A political ethics inquiry has been held to consider the behaviour of a long-serving councillor who asked for "loads of money" during a meeting with an undercover reporter posing as a wind farm investor.

The Standards in Public Office Commission [SIPOC] inquiry into the conduct of Monaghan councillor Hugh McElvaney recommenced this morning after his High Court challenge to the process failed earlier this year.

The SIPOC process was triggered after a complaint by Monaghan County Council following its initial investigation into Mr McElvaney's demands for money at the meeting with the fake wind farm company.

The meeting had been secretly filmed as part of a RTÉ Investigates programme broadcast in December 2015.

Today's inquiry heard from letters written by Mr McElvaney's solicitor to SIPOC in which it was claimed the former Fine Gael councillor had requested money from the fictitious investors because he believed he would be employed as a consultant.

Mr McElvaney attended today's hearing and watched the full, unedited footage from his meeting with the undercover reporter in 2015.

Afterwards the seven-member SIPOC, chaired by retired judge Daniel O'Keeffe, was presented with four allegations of breaches of the ethics act by Mr McElvaney.

Counsel for inquiry team, James Doherty, said it was alleged Mr McElvaney had failed to abide by the Councillor's code of conduct, had sought payment for doing his job as a councillor and had failed to properly disclose his interests in an ethics declaration he signed in February 2015.

Counsel for Mr McElvaney, Breffni Gordon BL, objected to the manner in which SIPOC was conducting the process.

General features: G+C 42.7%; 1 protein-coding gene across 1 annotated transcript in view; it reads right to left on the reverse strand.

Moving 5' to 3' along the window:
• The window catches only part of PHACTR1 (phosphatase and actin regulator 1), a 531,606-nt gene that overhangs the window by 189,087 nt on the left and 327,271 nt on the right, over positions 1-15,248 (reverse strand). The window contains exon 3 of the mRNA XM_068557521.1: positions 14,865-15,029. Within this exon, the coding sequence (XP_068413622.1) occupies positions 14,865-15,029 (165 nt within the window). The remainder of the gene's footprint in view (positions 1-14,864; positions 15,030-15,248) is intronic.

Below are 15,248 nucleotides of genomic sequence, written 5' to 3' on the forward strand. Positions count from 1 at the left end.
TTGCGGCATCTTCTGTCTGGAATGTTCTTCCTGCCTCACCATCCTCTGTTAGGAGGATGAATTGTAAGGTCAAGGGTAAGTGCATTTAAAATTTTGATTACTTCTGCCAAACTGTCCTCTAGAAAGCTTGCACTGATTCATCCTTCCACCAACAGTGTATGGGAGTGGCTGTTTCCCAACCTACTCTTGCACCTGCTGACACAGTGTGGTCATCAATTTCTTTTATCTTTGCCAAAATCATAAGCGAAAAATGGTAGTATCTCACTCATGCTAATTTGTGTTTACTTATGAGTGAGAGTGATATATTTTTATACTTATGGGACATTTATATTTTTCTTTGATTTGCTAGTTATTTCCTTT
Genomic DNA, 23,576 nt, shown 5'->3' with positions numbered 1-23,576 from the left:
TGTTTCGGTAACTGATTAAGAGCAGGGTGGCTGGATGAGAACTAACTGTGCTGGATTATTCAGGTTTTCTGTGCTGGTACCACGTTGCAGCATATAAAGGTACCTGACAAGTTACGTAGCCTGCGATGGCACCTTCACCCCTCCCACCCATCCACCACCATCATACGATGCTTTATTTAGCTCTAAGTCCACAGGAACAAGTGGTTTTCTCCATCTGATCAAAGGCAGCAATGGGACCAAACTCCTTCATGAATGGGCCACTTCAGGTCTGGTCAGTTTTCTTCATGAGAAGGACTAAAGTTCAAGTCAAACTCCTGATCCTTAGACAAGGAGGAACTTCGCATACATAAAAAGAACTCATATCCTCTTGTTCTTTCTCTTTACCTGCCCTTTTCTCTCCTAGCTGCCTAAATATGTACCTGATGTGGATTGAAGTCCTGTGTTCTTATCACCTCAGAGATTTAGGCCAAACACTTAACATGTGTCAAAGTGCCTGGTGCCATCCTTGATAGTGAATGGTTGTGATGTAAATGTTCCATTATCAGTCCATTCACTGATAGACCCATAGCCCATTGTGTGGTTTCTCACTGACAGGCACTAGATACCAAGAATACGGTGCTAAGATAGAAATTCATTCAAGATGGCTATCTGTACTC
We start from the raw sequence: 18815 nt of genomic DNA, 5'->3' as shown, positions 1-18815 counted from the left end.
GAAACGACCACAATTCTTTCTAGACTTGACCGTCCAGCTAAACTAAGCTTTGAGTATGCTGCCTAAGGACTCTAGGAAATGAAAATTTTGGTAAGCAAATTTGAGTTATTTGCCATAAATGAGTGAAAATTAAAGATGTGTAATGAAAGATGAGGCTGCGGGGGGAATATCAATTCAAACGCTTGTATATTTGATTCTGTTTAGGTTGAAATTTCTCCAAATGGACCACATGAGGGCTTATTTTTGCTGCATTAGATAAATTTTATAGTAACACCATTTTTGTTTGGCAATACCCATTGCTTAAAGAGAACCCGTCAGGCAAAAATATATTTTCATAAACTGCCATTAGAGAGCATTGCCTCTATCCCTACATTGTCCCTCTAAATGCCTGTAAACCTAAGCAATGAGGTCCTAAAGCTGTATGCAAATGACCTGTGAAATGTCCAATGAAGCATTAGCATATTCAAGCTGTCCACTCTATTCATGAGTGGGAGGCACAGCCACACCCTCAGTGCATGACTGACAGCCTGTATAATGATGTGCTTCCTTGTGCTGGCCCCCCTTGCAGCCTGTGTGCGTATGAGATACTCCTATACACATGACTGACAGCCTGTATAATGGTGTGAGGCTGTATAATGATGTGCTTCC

Mr Gordon said his client should be given the opportunity to cross-examine the undercover reporter but she had not been made available.

"We cannot call this witness even though we require her... [Mr McElvaney] feels he is here with one hand tied behind his back.," he said.

Mr Gordon said he was not prepared to present an ad hoc argument if he was unable to properly challenge the evidence.

He said Mr McElvaney was on course to fulfil a record 50 years as an elected representative and deserved better.

"My client has given and devoted a significant part of his life to public service.

"I would ask that you would understand this involves a particularly unpleasant and particularly embarrassing situation for him," he said.

Mr Gordon said while he would not call any witnesses, he was unhappy with the SIPOC process.

"One - my client is unhappy with the procedure, and two - he maintains he has done nothing wrong," Mr Gordon said.

Mr Doherty said the High Court had already considered legitimacy of the process and ruled that it could proceed. 

He said RTÉ had not engaged in entrapment because the situation it set up was not exceptional.

He asked SIPOC that if it finds Mr McElvaney had breached the ethics provisions of the Local Government Act, that it also consider the severity of the breaches.

SIPOC will consider the evidence presented at the hearing and prepare a report.